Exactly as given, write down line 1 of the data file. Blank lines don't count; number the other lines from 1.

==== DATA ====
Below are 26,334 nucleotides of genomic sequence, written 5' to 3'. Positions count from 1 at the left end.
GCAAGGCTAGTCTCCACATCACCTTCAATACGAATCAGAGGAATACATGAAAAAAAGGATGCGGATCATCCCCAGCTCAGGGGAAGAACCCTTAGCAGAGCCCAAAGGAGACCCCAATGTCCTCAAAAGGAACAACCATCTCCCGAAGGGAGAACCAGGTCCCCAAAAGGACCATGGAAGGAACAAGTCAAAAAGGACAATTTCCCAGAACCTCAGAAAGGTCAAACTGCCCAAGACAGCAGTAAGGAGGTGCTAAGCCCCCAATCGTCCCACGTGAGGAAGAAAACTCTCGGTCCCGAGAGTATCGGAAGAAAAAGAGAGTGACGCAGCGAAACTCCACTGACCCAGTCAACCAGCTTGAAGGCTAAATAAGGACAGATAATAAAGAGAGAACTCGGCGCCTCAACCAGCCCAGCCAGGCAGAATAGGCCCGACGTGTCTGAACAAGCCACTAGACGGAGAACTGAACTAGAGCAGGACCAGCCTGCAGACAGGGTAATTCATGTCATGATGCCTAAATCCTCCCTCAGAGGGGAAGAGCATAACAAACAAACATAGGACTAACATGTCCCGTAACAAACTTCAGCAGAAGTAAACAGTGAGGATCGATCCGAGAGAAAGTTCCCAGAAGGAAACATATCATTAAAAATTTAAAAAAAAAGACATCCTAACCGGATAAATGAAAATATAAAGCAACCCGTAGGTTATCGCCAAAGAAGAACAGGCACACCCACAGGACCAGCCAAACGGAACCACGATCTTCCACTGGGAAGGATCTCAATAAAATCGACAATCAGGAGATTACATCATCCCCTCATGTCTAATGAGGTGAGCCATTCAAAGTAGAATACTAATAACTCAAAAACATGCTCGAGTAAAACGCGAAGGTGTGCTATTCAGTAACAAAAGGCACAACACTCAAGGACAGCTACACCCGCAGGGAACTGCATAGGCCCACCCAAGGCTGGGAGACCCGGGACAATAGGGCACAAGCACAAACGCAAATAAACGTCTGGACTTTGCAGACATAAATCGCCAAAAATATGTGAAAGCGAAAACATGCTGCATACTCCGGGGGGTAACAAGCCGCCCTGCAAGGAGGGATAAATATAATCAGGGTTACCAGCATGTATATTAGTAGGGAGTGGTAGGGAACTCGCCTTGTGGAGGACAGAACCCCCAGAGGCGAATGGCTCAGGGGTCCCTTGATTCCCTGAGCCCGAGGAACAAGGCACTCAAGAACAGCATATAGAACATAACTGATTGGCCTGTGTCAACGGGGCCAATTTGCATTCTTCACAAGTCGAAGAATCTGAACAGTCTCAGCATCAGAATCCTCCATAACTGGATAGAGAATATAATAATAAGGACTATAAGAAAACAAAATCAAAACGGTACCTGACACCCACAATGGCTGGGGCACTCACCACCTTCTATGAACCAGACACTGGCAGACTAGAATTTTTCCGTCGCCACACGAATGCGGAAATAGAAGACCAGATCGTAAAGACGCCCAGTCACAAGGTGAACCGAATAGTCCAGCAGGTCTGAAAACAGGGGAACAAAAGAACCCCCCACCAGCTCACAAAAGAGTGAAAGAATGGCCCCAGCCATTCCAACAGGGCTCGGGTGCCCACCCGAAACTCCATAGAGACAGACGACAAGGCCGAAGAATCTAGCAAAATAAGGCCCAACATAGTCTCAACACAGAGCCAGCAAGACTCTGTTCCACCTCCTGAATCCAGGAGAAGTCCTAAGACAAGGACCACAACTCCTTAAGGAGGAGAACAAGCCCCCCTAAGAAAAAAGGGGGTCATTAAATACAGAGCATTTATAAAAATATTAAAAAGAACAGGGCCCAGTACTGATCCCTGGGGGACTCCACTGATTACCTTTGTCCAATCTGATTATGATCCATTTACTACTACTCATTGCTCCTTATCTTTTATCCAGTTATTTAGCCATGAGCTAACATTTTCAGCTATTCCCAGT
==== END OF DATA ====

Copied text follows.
Below are 26,334 nucleotides of genomic sequence, written 5' to 3'. Positions count from 1 at the left end.